47th Annual Convention; Online; 2021
All times listed are Eastern time (GMT-4 at the time of the convention in May).
|Applications of Behavior Analysis in Higher Education
|Monday, May 31, 2021
|12:00 PM–12:50 PM
|Area: EDC/TBA; Domain: Applied Research
|Chair: Tatiyanna Dunn (University of South Florida)
|Discussant: Spencer Gauert (University of Dayton)
|CE Instructor: Spencer Gauert, Ph.D.
Maximizing student learning outcomes is a goal at every level of instruction. For undergraduate and graduate students in behavior analysis, the stakes may be even higher given the clinical implications and leadership roles BCaBAs and BCBAs take on immediately following graduation. A growing number of behavior analytic training programs are design as fully online or hybrid learning models. Although a plethora of research in higher education has been conducted in traditional settings, online learning is a recent and developing modality of instruction. It is critical to identify evidence-based approaches to instruction in online learning environments. The two studies presented here work towards developing strategies to analyze student behavior and modify behavior associated with academic performance and curriculum evaluations. The first study evaluated the effects of a group contingencies on student engagement with academic content. The second study, a follow-up to 2019’s “an application of discounting on academic procrastination”, reviews further analyses of student behavior related to procrastination. Both studies include social validity measures from the perspectives of students and instructions. Together, these studies expand the scope of effective instructional strategies in online classrooms and provide some examples of analyzing student behavior beyond the grade point average.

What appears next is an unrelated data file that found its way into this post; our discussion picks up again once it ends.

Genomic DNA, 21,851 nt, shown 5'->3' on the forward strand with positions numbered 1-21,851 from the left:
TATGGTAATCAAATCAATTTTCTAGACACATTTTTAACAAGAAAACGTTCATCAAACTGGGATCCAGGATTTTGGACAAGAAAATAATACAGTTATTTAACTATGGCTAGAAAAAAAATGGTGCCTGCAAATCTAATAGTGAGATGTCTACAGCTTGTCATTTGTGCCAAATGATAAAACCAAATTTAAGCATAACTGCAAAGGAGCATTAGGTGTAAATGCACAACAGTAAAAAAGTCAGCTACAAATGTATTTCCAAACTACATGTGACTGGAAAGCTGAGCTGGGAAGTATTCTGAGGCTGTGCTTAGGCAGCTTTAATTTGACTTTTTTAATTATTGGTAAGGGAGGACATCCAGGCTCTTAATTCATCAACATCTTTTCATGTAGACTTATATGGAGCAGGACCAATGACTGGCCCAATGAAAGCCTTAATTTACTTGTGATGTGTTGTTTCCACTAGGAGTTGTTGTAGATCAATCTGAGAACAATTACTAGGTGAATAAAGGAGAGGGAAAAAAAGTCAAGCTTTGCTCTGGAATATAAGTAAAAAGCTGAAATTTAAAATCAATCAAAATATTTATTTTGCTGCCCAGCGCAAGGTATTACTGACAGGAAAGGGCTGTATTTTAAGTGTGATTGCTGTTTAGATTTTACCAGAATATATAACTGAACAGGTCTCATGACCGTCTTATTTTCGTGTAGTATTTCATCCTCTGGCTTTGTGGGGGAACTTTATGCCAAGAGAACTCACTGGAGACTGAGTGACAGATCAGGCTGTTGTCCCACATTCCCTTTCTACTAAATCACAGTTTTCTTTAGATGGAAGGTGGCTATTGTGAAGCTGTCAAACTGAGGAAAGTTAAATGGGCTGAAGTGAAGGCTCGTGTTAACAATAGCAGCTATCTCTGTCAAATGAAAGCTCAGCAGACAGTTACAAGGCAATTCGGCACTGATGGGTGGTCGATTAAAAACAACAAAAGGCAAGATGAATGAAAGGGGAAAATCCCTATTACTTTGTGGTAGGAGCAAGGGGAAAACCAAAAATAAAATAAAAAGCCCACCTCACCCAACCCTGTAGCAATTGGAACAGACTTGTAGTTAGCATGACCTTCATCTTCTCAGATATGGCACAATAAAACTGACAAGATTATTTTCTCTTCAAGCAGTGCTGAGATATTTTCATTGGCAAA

|Instruction Level: Intermediate
|Keyword(s): Group contingencies, Higher education, Online learning, Procrastination
Instructors in higher education and/or supervisors of clinicians; especially supervisors conducting group supervisions.
|Learning Objectives: At the conclusion of the presentation, participants will be able to: (1) discuss the use of group contingencies in online higher education settings.; (2) explore novel measurement methods that facilitate evaluation of student behavior in online settings ; (3) discuss procrastination from a behavior analytic perspective.
|The Effects of Group Contingencies in Online Graduate Courses
|TIANA EVANS (University of South Florida), Anthony Concepcion (University of South Florida), Rachel García (University of South Florida)
|Abstract: Enrollment in online courses have increase sharply over the past decade. There are undeniable differences between online and in-person programs, one of them potentially being student participation and engagement. Group contingencies have been found to be effective interventions to increase academic participation with children and adolescents. However, there is limited research on the use of group contingencies in higher education and no research on group contingencies have been conducted with students in online higher education settings. The present study aimed to increase student engagement with course content and peers. Additionally, further analyses were conducted related to academic performance. Lastly, social validity of the intervention was assessed for both students and instructors involved with the intervention.
|Further Analysis of Academic Procrastination in Higher Education
|ANTHONY CONCEPCION (University of South Florida), Rachel García (University of South Florida), Kimberly Crosland (University of South Florida)
|Abstract: An overwhelming majority of students in higher education engage in procrastination related to academic tasks. Academic procrastination has been correlated with a plethora of physical and mental health concerns commonly afflicting college students. Additionally, previous studies have reported as high as 95% of students are adversely affected by academic procrastination. We previously reported findings suggesting these concerns may be evermore relevant to online learning environments and we assessed a delay discounting framework that facilitated assessment of student procrastination. The current study provides additional analyses and insights related to assessment and interventions for academic procrastination and includes social validity measures from students and instructors who participated in our previous and current research.
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